Pennsylvania’s Casey to Endorse Obama for President
Choosing sides in the increasingly contentious Democratic presidential contest, Sen. Bob Casey (D-Pa.) plans to endorse Sen. Barack Obama (D-Ill.), a spokeswoman for Casey confirmed on Friday morning.
The move is significant because Casey had pledged to remain neutral before Pennsylvania’s April 22 primary, the next big prize in the nomination fight.
It could also help Obama persuade working-class white voters, specifically men, to support his candidacy in a state where his primary foe, Sen. Hillary Rodham Clinton (D-N.Y.), is leading handily in the polls. Obama has lagged with those voters in contests in Ohio and Texas.
Casey, the son of a popular former Keystone State governor, appeals to Catholics because he is conservative on some social issues, opposing abortion rights and gun control.
Casey will join Obama as he kicks off a six-day tour of the state on Friday.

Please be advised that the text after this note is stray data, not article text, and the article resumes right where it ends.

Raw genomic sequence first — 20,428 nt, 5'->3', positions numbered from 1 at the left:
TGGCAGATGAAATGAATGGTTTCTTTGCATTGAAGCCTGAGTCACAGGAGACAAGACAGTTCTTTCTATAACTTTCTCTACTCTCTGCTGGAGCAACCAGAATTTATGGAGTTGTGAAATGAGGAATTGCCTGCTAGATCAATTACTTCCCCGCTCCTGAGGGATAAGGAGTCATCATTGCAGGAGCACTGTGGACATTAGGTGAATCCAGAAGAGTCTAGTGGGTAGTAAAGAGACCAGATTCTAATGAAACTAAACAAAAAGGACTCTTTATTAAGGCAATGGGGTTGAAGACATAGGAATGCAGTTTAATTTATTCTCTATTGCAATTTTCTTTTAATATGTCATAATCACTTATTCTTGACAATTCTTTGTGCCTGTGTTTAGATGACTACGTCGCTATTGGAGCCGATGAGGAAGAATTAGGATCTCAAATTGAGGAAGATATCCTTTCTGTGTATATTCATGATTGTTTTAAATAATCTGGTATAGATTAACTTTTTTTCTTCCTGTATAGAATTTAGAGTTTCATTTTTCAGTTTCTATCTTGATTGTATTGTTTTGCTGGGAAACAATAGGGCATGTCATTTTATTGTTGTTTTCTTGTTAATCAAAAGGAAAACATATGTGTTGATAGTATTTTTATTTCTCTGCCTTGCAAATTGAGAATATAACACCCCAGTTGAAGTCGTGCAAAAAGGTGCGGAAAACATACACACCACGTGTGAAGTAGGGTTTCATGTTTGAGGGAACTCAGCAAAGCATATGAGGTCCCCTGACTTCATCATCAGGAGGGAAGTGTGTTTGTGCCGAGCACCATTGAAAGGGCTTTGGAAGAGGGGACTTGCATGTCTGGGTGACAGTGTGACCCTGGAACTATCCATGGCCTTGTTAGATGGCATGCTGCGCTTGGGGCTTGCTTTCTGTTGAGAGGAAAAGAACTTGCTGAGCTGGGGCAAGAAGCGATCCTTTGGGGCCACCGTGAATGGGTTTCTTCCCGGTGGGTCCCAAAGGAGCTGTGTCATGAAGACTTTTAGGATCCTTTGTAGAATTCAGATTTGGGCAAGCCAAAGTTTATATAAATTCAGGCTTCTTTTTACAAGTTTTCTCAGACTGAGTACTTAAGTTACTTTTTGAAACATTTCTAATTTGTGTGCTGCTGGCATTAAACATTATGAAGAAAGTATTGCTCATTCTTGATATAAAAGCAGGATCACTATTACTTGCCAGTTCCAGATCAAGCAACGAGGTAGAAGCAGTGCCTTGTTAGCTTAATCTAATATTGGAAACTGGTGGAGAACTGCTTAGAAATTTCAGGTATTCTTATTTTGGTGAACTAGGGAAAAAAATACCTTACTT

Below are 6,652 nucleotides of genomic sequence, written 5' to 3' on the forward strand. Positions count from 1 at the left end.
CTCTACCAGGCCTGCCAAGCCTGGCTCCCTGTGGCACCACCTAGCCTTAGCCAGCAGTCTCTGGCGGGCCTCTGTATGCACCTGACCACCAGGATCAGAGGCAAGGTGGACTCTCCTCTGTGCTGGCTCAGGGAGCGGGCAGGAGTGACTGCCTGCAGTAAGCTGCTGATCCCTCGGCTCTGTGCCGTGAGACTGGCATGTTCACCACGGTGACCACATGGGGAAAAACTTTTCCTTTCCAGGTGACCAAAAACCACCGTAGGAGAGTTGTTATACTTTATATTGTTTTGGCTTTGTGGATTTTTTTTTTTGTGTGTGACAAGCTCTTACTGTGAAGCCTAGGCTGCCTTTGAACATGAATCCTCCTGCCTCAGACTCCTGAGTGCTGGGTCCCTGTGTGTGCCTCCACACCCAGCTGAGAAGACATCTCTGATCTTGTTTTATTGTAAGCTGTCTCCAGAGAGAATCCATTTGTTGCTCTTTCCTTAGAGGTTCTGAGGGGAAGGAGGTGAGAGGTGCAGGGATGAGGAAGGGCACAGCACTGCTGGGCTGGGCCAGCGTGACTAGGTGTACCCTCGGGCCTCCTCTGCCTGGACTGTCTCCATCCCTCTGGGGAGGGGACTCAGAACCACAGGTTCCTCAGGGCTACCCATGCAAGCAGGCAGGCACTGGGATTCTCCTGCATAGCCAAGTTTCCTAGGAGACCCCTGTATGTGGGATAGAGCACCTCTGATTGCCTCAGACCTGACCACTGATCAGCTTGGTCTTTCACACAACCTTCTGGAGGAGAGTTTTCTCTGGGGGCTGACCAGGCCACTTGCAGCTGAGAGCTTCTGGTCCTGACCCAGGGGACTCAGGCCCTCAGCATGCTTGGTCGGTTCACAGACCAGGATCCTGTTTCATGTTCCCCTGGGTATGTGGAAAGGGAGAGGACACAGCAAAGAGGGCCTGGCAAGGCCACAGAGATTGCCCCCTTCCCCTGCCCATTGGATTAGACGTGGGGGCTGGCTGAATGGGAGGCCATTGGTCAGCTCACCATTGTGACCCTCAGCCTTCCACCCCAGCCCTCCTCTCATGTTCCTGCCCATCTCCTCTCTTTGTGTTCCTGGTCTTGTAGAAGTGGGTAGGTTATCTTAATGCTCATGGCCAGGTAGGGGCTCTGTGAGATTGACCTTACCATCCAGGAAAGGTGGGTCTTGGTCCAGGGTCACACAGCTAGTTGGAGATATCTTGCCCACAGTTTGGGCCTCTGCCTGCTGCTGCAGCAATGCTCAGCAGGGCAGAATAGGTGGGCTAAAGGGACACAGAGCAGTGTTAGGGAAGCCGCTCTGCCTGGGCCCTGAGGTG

The move highlights what is becoming an increasingly fierce Democratic primary battle in which every endorsement counts. The endorsement fight is playing out in the halls of Congress, where Obama and Clinton are dueling for the allegiance of superdelegates to the national convention in Denver in August.
Meanwhile, Democratic National Committee Chairman Howard Dean told CBS News on Friday morning that superdelegates should make a decision on who they will support by July 1.
— Rachel Van Dongen and Erin P. Billings